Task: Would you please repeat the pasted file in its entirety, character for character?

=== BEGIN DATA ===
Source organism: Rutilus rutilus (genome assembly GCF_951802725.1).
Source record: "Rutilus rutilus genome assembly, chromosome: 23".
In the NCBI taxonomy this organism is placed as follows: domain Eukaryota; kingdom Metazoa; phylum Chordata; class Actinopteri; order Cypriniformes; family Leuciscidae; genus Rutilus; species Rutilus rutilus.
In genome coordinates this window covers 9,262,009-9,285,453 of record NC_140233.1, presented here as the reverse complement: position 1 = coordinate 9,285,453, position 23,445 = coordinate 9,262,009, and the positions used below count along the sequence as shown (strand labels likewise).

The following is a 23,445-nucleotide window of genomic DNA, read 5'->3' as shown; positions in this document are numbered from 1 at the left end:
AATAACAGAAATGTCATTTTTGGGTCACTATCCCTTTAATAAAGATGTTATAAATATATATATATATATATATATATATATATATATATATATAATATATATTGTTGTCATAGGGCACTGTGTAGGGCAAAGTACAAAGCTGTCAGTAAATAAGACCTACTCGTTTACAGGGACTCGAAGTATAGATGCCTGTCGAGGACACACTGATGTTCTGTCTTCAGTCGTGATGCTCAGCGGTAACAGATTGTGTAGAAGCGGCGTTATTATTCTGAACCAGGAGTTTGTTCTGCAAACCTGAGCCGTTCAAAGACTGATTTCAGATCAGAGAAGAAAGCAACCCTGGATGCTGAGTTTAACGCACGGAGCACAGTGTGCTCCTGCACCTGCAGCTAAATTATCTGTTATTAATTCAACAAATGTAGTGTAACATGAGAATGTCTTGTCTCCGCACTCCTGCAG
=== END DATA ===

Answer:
Source organism: Rutilus rutilus (genome assembly GCF_951802725.1).
Source record: "Rutilus rutilus genome assembly, chromosome: 23".
In the NCBI taxonomy this organism is placed as follows: domain Eukaryota; kingdom Metazoa; phylum Chordata; class Actinopteri; order Cypriniformes; family Leuciscidae; genus Rutilus; species Rutilus rutilus.
In genome coordinates this window covers 9,262,009-9,285,453 of record NC_140233.1, presented here as the reverse complement: position 1 = coordinate 9,285,453, position 23,445 = coordinate 9,262,009, and the positions used below count along the sequence as shown (strand labels likewise).

The following is a 23,445-nucleotide window of genomic DNA, read 5'->3' as shown; positions in this document are numbered from 1 at the left end:
AATAACAGAAATGTCATTTTTGGGTCACTATCCCTTTAATAAAGATGTTATAAATATATATATATATATATATATATATATATATATATATATAATATATATTGTTGTCATAGGGCACTGTGTAGGGCAAAGTACAAAGCTGTCAGTAAATAAGACCTACTCGTTTACAGGGACTCGAAGTATAGATGCCTGTCGAGGACACACTGATGTTCTGTCTTCAGTCGTGATGCTCAGCGGTAACAGATTGTGTAGAAGCGGCGTTATTATTCTGAACCAGGAGTTTGTTCTGCAAACCTGAGCCGTTCAAAGACTGATTTCAGATCAGAGAAGAAAGCAACCCTGGATGCTGAGTTTAACGCACGGAGCACAGTGTGCTCCTGCACCTGCAGCTAAATTATCTGTTATTAATTCAACAAATGTAGTGTAACATGAGAATGTCTTGTCTCCGCACTCCTGCAG